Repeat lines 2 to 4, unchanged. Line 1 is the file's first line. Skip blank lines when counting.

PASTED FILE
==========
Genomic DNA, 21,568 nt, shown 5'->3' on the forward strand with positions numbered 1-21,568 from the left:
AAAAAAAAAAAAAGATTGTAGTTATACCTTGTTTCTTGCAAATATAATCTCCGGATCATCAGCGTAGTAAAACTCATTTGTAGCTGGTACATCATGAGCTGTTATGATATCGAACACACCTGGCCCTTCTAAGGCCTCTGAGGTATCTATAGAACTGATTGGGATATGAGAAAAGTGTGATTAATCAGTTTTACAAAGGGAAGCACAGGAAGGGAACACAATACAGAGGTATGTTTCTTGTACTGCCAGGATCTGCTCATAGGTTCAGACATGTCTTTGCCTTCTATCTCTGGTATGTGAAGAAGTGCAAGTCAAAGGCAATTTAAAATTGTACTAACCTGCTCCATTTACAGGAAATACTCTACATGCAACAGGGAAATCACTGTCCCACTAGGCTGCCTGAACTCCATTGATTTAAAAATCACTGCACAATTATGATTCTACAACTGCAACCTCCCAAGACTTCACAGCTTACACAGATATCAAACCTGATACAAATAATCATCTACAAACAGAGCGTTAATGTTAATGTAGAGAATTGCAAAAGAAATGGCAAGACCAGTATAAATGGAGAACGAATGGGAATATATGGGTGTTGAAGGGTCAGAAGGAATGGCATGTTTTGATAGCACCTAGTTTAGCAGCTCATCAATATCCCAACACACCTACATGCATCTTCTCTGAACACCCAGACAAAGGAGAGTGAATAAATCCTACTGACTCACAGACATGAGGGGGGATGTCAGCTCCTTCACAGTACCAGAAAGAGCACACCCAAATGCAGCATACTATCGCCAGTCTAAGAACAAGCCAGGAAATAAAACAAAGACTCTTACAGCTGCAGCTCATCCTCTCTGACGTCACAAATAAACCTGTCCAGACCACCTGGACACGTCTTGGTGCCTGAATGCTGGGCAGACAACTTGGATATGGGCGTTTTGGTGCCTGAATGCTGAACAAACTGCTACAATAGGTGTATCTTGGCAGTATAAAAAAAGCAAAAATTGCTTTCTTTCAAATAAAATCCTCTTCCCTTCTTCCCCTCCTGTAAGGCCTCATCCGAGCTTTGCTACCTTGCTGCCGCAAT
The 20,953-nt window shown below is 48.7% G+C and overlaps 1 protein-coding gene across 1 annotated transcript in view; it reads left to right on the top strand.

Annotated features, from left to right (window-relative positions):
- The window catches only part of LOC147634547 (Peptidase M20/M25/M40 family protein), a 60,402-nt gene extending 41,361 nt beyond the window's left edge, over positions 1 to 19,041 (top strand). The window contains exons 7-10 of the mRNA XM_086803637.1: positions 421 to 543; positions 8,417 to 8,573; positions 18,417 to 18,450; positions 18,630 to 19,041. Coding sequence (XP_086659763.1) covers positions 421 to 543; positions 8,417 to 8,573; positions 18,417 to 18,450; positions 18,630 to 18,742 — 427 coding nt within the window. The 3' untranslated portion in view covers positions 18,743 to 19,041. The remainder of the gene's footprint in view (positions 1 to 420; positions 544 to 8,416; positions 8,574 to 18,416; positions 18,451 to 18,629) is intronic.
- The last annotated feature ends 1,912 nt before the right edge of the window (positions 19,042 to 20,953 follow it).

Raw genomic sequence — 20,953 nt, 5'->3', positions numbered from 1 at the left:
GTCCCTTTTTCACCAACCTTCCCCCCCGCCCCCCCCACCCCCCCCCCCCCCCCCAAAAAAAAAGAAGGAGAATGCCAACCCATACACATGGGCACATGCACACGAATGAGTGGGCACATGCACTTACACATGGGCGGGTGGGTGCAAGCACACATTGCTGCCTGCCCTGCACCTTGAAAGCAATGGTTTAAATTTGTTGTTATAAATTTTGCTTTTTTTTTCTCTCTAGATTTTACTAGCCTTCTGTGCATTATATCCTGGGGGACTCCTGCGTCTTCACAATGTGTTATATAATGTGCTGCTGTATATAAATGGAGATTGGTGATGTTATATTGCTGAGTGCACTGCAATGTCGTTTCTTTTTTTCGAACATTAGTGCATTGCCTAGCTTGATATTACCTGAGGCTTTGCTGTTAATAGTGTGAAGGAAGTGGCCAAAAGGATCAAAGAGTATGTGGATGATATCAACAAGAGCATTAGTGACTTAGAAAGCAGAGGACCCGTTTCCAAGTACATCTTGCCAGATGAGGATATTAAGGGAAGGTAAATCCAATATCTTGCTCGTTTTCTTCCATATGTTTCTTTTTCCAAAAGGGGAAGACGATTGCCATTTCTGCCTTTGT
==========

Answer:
AAAAAAAAAAAAAGATTGTAGTTATACCTTGTTTCTTGCAAATATAATCTCCGGATCATCAGCGTAGTAAAACTCATTTGTAGCTGGTACATCATGAGCTGTTATGATATCGAACACACCTGGCCCTTCTAAGGCCTCTGAGGTATCTATAGAACTGATTGGGATATGAGAAAAGTGTGATTAATCAGTTTTACAAAGGGAAGCACAGGAAGGGAACACAATACAGAGGTATGTTTCTTGTACTGCCAGGATCTGCTCATAGGTTCAGACATGTCTTTGCCTTCTATCTCTGGTATGTGAAGAAGTGCAAGTCAAAGGCAATTTAAAATTGTACTAACCTGCTCCATTTACAGGAAATACTCTACATGCAACAGGGAAATCACTGTCCCACTAGGCTGCCTGAACTCCATTGATTTAAAAATCACTGCACAATTATGATTCTACAACTGCAACCTCCCAAGACTTCACAGCTTACACAGATATCAAACCTGATACAAATAATCATCTACAAACAGAGCGTTAATGTTAATGTAGAGAATTGCAAAAGAAATGGCAAGACCAGTATAAATGGAGAACGAATGGGAATATATGGGTGTTGAAGGGTCAGAAGGAATGGCATGTTTTGATAGCACCTAGTTTAGCAGCTCATCAATATCCCAACACACCTACATGCATCTTCTCTGAACACCCAGACAAAGGAGAGTGAATAAATCCTACTGACTCACAGACATGAGGGGGGATGTCAGCTCCTTCACAGTACCAGAAAGAGCACACCCAAATGCAGCATACTATCGCCAGTCTAAGAACAAGCCAGGAAATAAAACAAAGACTCTTACAGCTGCAGCTCATCCTCTCTGACGTCACAAATAAACCTGTCCAGACCACCTGGACACGTCTTGGTGCCTGAATGCTGGGCAGACAACTTGGATATGGGCGTTTTGGTGCCTGAATGCTGAACAAACTGCTACAATAGGTGTATCTTGGCAGTATAAAAAAAGCAAAAATTGCTTTCTTTCAAATAAAATCCTCTTCCCTTCTTCCCCTCCTGTAAGGCCTCATCCGAGCTTTGCTACCTTGCTGCCGCAAT
The 20,953-nt window shown below is 48.7% G+C and overlaps 1 protein-coding gene across 1 annotated transcript in view; it reads left to right on the top strand.

Annotated features, from left to right (window-relative positions):